Three Longs & Three Shorts

Are video games really addictive?

Many of us parents with teenage children often worry about how much time is ok for our kids to be on video games. The Chinese government recently issued a diktat “restricting the under-18s to an hour of gaming a day, on only three nights a week”. But even if we were to take a liberal view, the WHO’s announcement earlier this month should raise concerns: “On January 1st the latest edition of its International Classification of Diseases (ICD), a manual widely used by doctors and health-insurance firms, comes into force. For the first time it recognises an affliction it calls “gaming disorder”.”
This puts gaming as the only behavioral addiction other than gambling (all others are substance addictions) in the manual. As the article highlights many might argue exercise, sex and work have known to have addictive tendencies as well but WHO relies on compulsive use and negative consequences.
“That a few players develop unhealthy relationships with their pastimes seems hard to argue with. Psychologists describe gamers who forgo sleep, offline relationships and work. Rows with families are common. Many call themselves addicts, and struggle to kick their habits. Hilarie Cash, the clinical director of re start, a game-addiction clinic near Seattle, says many of her patients arrive having been expelled from school or university, after gaming swamped their schoolwork.
…But the concept is still fuzzy. And even researchers who agree that games can be addictive in a medical sense disagree over how common such addiction is. Dr Cash reckons 10% of Americans may meet some of the diagnostic criteria. Dr Griffiths says that even a rate of 1% is surely far too high. “If that were right, there would be a clinic in every city,” he says.
One possibility is that obsessive gaming is a symptom, or coping mechanism, rather than a disorder in its own right. “At least half those with gaming problems have a depressive disorder. Another third have anxiety,” says Andrew Przybylski of the Oxford Internet Institute. “There have always been people who are a bit socially awkward, and interested in systems rather than other people,”
But gaming today as an industry is $170bn, bigger than cinema and music and hence not restricted to a few people with social issues. The article turns to how game developers use psychological insight to build reward mechanisms within games to keep gamers hooked:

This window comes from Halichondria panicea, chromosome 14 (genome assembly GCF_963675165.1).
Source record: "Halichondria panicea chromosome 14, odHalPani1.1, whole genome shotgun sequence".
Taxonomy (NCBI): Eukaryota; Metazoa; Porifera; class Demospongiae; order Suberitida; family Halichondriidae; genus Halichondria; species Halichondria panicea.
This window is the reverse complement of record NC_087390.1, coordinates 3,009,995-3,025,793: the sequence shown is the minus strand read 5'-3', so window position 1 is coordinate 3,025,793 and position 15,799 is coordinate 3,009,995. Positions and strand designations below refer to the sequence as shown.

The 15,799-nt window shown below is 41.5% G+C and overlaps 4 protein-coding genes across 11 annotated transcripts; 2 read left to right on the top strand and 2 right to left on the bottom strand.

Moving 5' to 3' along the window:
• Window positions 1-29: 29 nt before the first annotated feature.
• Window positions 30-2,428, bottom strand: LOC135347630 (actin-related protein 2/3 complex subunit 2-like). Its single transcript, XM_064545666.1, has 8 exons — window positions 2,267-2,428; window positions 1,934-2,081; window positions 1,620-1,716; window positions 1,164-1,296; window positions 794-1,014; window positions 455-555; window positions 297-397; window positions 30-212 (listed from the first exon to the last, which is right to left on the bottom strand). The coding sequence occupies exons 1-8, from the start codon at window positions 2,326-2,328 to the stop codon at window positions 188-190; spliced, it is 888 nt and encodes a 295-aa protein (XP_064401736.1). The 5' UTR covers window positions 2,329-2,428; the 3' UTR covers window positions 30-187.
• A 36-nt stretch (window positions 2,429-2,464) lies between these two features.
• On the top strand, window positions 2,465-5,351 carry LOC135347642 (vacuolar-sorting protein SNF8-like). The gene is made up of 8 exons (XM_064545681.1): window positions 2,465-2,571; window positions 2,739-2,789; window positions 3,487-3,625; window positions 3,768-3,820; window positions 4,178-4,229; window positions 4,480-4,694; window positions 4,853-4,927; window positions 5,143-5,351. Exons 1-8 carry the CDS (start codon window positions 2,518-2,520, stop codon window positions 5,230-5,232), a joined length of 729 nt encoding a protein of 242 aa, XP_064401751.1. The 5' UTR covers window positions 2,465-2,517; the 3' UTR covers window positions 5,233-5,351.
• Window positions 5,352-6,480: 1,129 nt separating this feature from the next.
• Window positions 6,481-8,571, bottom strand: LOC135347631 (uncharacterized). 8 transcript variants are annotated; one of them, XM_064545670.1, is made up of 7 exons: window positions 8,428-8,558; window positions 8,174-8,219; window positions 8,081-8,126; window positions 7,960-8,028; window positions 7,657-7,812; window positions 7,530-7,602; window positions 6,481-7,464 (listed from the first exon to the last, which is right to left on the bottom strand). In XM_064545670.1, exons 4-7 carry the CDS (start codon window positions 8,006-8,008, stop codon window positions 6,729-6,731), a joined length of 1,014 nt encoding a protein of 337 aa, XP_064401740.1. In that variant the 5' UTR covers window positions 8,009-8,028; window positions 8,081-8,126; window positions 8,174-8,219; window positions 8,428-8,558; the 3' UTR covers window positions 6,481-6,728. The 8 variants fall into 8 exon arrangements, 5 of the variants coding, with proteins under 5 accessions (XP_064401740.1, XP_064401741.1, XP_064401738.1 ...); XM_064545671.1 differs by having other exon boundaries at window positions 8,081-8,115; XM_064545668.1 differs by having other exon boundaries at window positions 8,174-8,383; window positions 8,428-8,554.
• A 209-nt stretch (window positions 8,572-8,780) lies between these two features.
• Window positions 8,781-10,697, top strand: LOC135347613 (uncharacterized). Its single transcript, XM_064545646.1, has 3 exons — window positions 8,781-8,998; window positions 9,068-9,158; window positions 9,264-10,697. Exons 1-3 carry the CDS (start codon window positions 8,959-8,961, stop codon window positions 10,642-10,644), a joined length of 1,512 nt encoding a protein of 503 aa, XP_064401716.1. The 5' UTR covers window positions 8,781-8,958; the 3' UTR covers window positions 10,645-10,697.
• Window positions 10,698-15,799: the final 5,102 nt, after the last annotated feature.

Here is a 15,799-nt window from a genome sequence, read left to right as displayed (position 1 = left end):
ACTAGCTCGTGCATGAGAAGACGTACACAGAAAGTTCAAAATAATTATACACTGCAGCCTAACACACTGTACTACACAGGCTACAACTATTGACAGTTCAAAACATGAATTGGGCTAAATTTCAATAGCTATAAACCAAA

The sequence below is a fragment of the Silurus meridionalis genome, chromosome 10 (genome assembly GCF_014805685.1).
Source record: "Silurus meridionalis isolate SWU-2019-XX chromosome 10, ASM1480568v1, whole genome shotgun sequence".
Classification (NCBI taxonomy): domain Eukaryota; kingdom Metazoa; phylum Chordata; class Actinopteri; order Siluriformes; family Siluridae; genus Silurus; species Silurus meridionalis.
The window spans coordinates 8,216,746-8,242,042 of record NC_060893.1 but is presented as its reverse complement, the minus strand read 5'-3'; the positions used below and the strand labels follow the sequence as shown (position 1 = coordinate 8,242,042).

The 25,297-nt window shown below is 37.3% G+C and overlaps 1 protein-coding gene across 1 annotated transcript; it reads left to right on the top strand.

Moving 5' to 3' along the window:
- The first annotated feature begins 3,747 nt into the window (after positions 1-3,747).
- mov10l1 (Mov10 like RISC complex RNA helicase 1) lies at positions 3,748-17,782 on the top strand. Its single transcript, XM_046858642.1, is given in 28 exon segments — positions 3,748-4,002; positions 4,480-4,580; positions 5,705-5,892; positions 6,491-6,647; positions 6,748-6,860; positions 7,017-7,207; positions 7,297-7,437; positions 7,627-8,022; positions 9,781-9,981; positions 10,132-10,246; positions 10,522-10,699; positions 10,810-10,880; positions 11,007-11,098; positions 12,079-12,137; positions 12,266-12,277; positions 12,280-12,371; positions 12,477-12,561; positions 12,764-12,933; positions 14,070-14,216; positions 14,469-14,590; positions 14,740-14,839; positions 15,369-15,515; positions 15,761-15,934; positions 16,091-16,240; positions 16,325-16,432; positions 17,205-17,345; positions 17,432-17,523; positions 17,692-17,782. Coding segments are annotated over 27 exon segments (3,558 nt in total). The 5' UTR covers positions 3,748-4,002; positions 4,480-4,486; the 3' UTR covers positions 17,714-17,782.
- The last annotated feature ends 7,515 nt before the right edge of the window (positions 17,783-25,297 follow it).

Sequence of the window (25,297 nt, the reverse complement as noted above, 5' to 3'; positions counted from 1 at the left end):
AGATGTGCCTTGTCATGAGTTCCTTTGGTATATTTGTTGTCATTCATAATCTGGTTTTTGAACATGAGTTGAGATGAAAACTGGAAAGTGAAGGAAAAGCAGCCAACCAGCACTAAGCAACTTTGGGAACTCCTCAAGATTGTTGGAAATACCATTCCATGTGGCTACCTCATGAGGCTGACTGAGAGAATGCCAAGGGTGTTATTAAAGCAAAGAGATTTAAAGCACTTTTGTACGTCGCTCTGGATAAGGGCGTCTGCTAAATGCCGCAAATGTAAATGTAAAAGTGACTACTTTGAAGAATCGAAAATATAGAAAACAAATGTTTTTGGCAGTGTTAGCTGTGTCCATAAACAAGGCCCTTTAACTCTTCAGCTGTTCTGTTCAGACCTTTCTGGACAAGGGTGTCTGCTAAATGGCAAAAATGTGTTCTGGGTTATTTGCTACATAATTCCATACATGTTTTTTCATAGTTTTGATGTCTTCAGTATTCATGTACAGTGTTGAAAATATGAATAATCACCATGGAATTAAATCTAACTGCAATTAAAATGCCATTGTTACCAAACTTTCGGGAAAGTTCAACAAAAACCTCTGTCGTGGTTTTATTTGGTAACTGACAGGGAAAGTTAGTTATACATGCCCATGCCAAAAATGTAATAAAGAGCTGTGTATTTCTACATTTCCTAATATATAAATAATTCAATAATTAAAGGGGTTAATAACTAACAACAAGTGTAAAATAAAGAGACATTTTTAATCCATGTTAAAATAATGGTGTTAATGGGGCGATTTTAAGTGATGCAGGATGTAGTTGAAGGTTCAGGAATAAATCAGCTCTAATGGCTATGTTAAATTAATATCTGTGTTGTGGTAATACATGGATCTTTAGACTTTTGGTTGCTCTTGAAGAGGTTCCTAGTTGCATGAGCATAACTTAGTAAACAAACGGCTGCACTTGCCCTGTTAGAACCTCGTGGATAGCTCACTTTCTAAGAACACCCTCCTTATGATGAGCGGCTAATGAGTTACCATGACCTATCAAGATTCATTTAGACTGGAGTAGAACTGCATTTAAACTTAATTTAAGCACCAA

“One well-known result, first shown in rats in the 1950s, is that semi-random rewards (where completing a task may sometimes provide nothing, sometimes a small payout and occasionally a big one), are more compelling than predictable ones. That insight is used in almost all game design. “Candy Crush Saga”, a popular pattern-matching game, gives players extra rewards for finding unusual combinations on the board, providing an unpredictable but enjoyable reward when the tiles fall in the right place.
A more overt tactic is to punish players who do not log in regularly. “Adopt Me”, a subgame in “Roblox”, in which players care for virtual pets, provides in-game benefits to players who log in at least every 15 hours. In “Farmville”, players who neglect their virtual crops will see them wither—though they can be revived for a price.
Other tricks are designed to persuade players to convert playtime into purchases. Virtual items are bought with in-game currencies, such as gold, crystals or the v-Bucks used in “Fortnite”. Studies of people using foreign currencies suggest that unfamiliarity helps them spend more freely. (This is one reason, says Dr Mentzoni, why casinos use chips.) Players who run out of lives in “Candy Crush” can wait half an hour before playing again, or pay money to dive straight back in. In 2018 King, the developer of “Candy Crush”, told Britain’s Parliament that one player had spent $2,600 on lives and other in-game perks in a single day (though, to be fair, the digital goodies did last him seven months).
…Moreover, all these features can be tweaked using analytics data, harvested from a game’s players. Developers can run experiments with everything from difficulty curves to the price of different in-game items and see the effects on user-retention or revenue. King extols the use of data to help “make our titles irresistible”.